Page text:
Fran Lebowitz is a smart woman. She is known for being judgmental, witty, and for not producing too much writing. The two books that she did produce over thirty years ago are still in print. She refers to her writer’s block as “writer’s blockade.” But her mouth makes up for what her pen fails to produce. It moves at full speed, and speaks with great feeling about among other things how an important, discerning audience for sophisticated culture was lost with the AIDS epidemic.
Martin Scorsese directed this film for HBO. He used Nino Rota music familiar to me from Fellini movies which provides a gentle comic background. Also to be heard is a bit of soundtrack from his own movie, Taxi Driver, when Lebowitz is seen driving her oversized car, the same model as the old yellow cabs, through Manhattan. Sometimes you can see Scorsese shaking with laughter as Lebowitz answers questions posed by a man sitting across from her in a restaurant, but who is never identified.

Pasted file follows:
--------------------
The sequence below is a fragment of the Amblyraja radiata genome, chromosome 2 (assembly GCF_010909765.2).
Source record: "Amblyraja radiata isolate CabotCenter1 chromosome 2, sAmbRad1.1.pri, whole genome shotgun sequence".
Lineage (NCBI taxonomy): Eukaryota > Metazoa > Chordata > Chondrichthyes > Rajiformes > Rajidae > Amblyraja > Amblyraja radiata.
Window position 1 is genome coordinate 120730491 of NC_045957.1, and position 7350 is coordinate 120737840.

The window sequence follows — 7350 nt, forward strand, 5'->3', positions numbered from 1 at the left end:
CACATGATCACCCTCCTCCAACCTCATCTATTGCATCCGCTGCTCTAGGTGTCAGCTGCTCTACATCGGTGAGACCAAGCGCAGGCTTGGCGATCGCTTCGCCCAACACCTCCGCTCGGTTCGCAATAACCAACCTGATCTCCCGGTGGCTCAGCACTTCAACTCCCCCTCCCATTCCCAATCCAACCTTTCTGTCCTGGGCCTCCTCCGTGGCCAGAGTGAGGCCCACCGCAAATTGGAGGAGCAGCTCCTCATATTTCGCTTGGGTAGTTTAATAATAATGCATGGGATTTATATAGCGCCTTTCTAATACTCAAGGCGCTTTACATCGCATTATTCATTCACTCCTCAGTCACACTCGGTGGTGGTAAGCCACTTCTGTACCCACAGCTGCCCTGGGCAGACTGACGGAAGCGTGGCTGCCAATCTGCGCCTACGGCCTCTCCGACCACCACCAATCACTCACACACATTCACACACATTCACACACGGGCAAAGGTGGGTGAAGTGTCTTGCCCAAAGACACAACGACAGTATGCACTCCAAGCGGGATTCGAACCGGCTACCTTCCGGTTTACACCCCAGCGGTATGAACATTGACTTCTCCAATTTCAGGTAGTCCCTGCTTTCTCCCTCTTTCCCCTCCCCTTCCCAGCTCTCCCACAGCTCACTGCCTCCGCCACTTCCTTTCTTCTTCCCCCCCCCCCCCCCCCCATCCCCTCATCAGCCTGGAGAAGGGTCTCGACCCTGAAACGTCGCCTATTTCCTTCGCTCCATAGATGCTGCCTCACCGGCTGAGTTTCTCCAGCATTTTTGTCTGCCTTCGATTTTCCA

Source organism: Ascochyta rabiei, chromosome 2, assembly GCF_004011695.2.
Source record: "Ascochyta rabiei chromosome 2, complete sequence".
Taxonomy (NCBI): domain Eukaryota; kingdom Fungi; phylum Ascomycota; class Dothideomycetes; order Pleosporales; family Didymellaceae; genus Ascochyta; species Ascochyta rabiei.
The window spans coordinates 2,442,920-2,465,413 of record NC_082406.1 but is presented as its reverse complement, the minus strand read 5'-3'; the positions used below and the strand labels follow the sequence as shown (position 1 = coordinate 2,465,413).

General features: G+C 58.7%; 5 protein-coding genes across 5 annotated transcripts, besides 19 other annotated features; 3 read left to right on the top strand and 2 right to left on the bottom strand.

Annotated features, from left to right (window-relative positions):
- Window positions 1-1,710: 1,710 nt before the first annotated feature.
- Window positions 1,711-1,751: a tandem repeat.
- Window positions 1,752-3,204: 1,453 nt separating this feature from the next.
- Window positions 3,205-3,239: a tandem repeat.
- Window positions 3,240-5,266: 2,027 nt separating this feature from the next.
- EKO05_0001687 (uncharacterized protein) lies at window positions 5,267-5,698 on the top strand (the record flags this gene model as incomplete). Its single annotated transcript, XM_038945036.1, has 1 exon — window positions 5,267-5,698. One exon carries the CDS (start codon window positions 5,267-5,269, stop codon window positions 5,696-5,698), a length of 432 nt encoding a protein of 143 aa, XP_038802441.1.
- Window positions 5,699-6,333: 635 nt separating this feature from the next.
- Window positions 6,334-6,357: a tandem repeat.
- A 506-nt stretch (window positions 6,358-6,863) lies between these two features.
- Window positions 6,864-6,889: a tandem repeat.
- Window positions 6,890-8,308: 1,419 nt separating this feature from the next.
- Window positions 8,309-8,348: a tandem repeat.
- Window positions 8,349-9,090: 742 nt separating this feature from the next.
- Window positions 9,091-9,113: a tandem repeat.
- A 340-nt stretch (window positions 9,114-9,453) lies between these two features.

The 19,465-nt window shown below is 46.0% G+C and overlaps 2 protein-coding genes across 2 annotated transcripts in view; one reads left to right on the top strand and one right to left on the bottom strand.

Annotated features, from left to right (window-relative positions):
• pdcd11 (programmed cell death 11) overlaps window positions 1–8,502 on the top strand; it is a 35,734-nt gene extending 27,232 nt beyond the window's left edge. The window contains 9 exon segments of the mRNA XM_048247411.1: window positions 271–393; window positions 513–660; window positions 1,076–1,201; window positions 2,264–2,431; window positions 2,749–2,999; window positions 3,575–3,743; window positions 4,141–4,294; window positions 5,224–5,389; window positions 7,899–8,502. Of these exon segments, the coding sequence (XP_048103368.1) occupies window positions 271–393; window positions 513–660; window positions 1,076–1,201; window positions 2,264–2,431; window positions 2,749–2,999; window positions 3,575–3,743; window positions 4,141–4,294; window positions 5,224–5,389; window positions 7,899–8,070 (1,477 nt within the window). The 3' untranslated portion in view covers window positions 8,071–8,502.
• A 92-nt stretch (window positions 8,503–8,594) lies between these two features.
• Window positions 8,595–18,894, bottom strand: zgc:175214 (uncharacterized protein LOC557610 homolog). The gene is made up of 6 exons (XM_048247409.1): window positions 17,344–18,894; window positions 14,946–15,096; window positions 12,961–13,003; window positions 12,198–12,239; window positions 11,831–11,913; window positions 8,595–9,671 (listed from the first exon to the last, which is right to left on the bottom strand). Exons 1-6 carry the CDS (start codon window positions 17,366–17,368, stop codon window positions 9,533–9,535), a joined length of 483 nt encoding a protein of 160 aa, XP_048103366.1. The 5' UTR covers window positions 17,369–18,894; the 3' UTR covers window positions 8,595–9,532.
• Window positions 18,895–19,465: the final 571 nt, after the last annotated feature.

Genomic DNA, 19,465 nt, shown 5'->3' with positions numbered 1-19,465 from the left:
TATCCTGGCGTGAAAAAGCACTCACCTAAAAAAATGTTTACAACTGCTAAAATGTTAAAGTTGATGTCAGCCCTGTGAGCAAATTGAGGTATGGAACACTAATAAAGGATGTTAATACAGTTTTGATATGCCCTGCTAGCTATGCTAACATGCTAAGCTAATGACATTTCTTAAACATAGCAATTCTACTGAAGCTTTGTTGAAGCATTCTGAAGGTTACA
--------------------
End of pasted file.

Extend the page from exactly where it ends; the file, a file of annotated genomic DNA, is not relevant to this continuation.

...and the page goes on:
Especially telling are two clips from 1960s era William F. Buckley’s debates, one with James Baldwin, the other with Gore Vidal, which display Buckley’s vicious prejudices. Lebowitz never comments on them, though she does describe her first seduction into the intellectual life as watching James Baldwin talk, but the theme of homophobia and its damage run throughout the film. She clearly not only relates, she identifies as a person whose outsider status made her who she is, a woman worth listening to.